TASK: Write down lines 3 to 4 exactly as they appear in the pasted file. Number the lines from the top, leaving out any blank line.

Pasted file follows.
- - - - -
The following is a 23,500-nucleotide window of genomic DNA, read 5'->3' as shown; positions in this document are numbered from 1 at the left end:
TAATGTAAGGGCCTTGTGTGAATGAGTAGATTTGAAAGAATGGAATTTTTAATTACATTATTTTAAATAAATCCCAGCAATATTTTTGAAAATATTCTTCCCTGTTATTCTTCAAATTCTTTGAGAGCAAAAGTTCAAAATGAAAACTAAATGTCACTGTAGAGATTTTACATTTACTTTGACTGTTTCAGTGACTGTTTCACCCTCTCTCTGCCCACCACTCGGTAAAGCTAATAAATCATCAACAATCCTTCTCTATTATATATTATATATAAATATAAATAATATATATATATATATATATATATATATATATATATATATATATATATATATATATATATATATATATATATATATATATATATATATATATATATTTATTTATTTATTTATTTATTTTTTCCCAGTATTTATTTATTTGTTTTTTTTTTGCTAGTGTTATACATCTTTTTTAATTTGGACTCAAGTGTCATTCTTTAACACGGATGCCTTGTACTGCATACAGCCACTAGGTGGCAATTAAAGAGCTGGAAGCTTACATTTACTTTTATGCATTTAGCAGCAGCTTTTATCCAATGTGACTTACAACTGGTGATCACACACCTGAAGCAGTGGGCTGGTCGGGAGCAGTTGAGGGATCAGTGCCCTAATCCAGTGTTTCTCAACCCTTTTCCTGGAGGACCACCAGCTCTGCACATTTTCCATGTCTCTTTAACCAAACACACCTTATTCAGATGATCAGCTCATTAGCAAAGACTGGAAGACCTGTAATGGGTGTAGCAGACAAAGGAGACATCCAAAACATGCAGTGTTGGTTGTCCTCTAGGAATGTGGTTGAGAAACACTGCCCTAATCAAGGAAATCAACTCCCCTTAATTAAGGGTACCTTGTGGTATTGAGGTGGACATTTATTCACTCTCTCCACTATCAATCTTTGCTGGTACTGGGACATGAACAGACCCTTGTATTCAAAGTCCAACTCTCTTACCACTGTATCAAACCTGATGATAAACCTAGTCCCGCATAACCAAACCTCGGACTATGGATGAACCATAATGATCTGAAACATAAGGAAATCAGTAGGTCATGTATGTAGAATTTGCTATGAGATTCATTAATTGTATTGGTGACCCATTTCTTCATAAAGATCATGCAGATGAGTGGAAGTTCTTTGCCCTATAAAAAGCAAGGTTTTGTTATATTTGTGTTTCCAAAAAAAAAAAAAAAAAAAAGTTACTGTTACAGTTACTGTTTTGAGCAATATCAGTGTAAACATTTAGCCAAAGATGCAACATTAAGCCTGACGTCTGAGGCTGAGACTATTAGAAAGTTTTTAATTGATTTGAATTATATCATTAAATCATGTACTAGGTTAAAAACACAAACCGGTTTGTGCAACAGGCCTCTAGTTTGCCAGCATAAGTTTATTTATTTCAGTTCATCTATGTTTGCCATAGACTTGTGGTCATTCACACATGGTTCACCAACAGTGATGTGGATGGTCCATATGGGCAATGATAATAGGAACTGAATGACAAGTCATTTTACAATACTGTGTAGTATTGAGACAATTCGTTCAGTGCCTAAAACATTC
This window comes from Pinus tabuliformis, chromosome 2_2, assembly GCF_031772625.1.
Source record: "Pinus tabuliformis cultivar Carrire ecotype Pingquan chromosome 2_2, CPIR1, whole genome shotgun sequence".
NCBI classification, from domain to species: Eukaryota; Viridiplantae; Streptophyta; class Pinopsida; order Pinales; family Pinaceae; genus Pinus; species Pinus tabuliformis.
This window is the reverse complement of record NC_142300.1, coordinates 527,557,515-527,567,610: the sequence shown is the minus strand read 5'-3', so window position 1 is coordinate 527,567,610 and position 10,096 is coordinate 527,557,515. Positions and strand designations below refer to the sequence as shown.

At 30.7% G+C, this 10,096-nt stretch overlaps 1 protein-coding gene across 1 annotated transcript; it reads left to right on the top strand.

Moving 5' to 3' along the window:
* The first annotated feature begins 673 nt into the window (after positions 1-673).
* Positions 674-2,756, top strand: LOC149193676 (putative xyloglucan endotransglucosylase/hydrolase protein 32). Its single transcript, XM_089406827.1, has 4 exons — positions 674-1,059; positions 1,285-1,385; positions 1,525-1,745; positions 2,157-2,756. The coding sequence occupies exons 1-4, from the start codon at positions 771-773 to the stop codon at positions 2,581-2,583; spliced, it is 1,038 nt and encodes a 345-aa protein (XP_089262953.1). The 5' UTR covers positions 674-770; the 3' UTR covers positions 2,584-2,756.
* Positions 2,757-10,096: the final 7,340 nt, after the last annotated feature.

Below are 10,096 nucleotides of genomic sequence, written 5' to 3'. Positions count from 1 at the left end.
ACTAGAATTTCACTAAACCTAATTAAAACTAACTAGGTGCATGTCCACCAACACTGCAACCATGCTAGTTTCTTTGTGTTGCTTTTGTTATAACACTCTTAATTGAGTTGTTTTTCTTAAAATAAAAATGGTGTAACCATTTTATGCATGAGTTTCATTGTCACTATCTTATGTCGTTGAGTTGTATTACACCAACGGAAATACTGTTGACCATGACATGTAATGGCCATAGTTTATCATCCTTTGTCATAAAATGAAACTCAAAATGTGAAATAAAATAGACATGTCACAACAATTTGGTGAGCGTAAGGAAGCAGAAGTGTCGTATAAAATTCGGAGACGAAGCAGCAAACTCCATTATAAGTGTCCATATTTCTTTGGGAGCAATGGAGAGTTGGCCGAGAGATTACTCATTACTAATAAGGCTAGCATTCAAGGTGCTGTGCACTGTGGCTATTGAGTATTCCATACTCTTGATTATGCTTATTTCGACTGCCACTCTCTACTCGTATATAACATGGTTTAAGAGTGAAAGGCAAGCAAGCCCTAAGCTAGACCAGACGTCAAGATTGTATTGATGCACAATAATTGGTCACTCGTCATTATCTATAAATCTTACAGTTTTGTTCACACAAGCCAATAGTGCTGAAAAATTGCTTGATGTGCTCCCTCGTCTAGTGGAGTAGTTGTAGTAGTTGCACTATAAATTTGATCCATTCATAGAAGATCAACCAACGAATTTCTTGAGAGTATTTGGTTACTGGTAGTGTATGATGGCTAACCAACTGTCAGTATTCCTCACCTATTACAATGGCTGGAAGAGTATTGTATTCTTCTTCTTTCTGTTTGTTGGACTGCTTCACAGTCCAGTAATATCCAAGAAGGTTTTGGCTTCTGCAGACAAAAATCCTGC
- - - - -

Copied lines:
This window comes from Pinus tabuliformis, chromosome 2_2, assembly GCF_031772625.1.
Source record: "Pinus tabuliformis cultivar Carrire ecotype Pingquan chromosome 2_2, CPIR1, whole genome shotgun sequence".